• The Project

The Project

Malaria infection during pregnancy is an important driver of maternal and neonatal health especially among HIV-infected women. In Africa, at least one million pregnancies are co-infected with malaria and HIV annually. The interaction between the two infections is particularly deleterious in pregnancy, leading to increased risk of malaria and HIV viral load, which may increase the frequency of mother to child transmission of HIV (MTCT-HIV). Intermittent preventive treatment in pregnancy (IPTp) with sulphadoxine-pyrimethamine (SP) is recommended for malaria prevention in HIV-uninfected women but it is contraindicated in those HIV-infected on cotrimoxazole prophylaxis (CTXp) due to potential adverse effects.
A recent trial showed that an effective antimalarial added to CTXp and long-lasting insecticide treated nets (LLITNs) in HIV-infected pregnant women improves malaria prevention and maternal health. However, the antimalarial used –mefloquine- was not well tolerated and it was associated with an increase in HIV viral load at delivery and a two-fold increased risk of MTCT-HIV. These findings highlight the need to find alternative drugs with better tolerability and safety profile to prevent malaria in this vulnerable group and to further study the pharmacological interactions between antimalarials and antiretrovirals (ARVs).

Work Packages

Overview of workplan

The project will include six work packages (WPs). Two of them (WP1 and WP6) relate to the Project Management and Communication, Advocacy and Exploitation activities, whereas WP2, and 3 comprise the main research tasks, and 4 and 5 will address Capacity Building and Networking actions. ISGlobal, as overall Project Coordinator leads the aforementioned WPs 1 and 6.

 

 

 

 

 

 

WP 1: Project Management

The Project Management WP is the essential “gluing” mechanism for the success of the project. WP1 will be coordinated by Dr Mireia Piqueras (ISGlobal, Spain) and deal with strategic direction, optimizing the use made of the project committees, and supervising WP leaders as they execute their role. It will entail overall steering of the project, thereby linking with all Executive Committee activities and receiving inputs and guidance from the external and independent Data Safety and Monitoring Board (DSMB). It will centralize all efforts addressed to maximize scientific quality of the project’s outputs, including quality assurance mechanisms, and guarantee continuous supervision of ethical issues on all the project’s fronts, including timely detection, analysis and documentation, therefore creating an ethical awareness layer that will impregnate all of the project activities.

The Scientific Coordination led by Prof. Clara Menéndez Santos, as overall project coordinator, will be fully aligned with all Project Management activities throughout the project, in order to ensure highly efficient and synergistic leadership efforts. All the African and European institutions involved in the project will be represented in the management of the consortium in order to ensure the coordination between partners and strengthen networking. The development of a management and coordination strategy is essential for efficient and effective implementation and monitoring of the project. In this sense, the tasks involved in this work package directly facilitate the accomplishment of the other work package objectives and the overall project goal, and include:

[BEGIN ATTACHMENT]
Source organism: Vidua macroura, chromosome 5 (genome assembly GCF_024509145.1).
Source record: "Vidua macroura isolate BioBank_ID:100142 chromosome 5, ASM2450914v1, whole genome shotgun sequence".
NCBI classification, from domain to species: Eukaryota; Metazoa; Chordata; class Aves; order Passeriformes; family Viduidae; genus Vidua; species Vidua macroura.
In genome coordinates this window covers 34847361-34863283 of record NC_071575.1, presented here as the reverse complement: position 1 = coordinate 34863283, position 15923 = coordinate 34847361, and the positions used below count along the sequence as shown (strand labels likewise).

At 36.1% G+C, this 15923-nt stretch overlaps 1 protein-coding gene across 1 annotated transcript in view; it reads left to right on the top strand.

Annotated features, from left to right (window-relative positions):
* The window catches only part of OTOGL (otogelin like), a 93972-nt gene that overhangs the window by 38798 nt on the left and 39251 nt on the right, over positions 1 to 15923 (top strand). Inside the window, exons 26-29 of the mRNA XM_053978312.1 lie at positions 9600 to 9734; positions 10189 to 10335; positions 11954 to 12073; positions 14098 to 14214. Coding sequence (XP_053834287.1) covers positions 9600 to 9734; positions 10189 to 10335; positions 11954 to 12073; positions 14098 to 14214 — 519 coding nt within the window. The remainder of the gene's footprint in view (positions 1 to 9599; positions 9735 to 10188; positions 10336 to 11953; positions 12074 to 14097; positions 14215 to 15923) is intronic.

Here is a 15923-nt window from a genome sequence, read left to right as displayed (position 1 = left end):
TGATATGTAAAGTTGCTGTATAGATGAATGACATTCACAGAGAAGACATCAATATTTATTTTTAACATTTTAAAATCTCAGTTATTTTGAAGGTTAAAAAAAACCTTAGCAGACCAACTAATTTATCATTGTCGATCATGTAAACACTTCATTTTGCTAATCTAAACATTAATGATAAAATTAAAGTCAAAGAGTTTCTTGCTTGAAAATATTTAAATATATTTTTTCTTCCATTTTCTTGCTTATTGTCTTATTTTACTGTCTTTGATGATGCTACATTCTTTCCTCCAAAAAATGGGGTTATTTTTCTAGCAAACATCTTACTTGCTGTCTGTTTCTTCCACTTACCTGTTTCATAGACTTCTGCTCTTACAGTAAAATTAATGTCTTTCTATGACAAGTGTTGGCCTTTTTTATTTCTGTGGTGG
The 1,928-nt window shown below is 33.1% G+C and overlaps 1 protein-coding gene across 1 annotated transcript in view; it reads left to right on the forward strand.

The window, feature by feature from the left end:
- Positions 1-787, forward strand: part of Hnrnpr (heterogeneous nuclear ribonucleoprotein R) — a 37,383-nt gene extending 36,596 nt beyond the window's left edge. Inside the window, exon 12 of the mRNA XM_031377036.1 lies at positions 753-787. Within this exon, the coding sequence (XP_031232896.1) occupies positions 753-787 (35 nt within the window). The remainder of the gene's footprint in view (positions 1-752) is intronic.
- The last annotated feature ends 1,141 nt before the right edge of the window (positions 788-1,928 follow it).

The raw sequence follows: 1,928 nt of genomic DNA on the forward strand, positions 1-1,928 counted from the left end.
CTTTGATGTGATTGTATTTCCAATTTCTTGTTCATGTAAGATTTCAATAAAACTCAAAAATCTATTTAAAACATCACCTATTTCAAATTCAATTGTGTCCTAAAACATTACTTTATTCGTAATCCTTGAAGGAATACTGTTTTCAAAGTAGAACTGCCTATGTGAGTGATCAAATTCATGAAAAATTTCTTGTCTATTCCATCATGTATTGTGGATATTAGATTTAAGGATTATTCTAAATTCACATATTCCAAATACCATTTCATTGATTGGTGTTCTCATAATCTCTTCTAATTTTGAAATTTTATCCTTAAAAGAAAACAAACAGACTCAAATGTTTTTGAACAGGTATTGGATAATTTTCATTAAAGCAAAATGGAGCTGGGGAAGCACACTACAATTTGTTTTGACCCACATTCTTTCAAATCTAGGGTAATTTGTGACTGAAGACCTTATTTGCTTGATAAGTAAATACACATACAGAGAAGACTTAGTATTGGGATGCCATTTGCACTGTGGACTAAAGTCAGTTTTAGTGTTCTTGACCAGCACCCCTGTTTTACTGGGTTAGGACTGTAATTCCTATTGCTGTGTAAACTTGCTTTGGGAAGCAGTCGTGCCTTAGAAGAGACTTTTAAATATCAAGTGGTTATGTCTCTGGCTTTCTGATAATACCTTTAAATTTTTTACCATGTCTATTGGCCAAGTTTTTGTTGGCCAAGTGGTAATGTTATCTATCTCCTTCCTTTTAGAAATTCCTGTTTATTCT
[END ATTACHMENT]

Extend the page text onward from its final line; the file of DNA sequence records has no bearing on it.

• Establishment of the trial’s DSMB.
  • Development of a project management strategy to help ensure implementation and integration of work packages activities and minimize risks and conflicts that could arise during the project.
  • Developing and monitoring a project timeline to meet established milestones and objectives.
  • Developing a system for financial and contractual monitoring to ensure project funds are appropriate disbursed and used.

The MAMAH consortium will adopt the H2020 Governance structure for Large Projects, and so it is reflected in the Consortium Agreement.

WP2: Clinical Trial

The core of the Project activities is centred in the Clinical Trial under WP2, coordinated by Dr Francisco Saúte (Fundação Manhiça, Mozambique). The activities described in WP2 will be critical for the successful accomplishment of the project’s objectives by carrying out the proposed randomized placebo-controlled clinical trial in the two African institutions, in partnership with the three European institutions. Pregnant women enrolled in the clinical trial will be followed until the post-partum visit and their infants until one year of age.
Recruitment will start after ethical and regulatory clearances are obtained (expected during first semester of Project Year 2). Based on previous experience in the study countries, recruitment of 664 HIV-infected pregnant women is expected to last 20 months, the intervention will extend six additional months and the follow up is expected to be completed in the next 12 months (first semester of Project Year 5).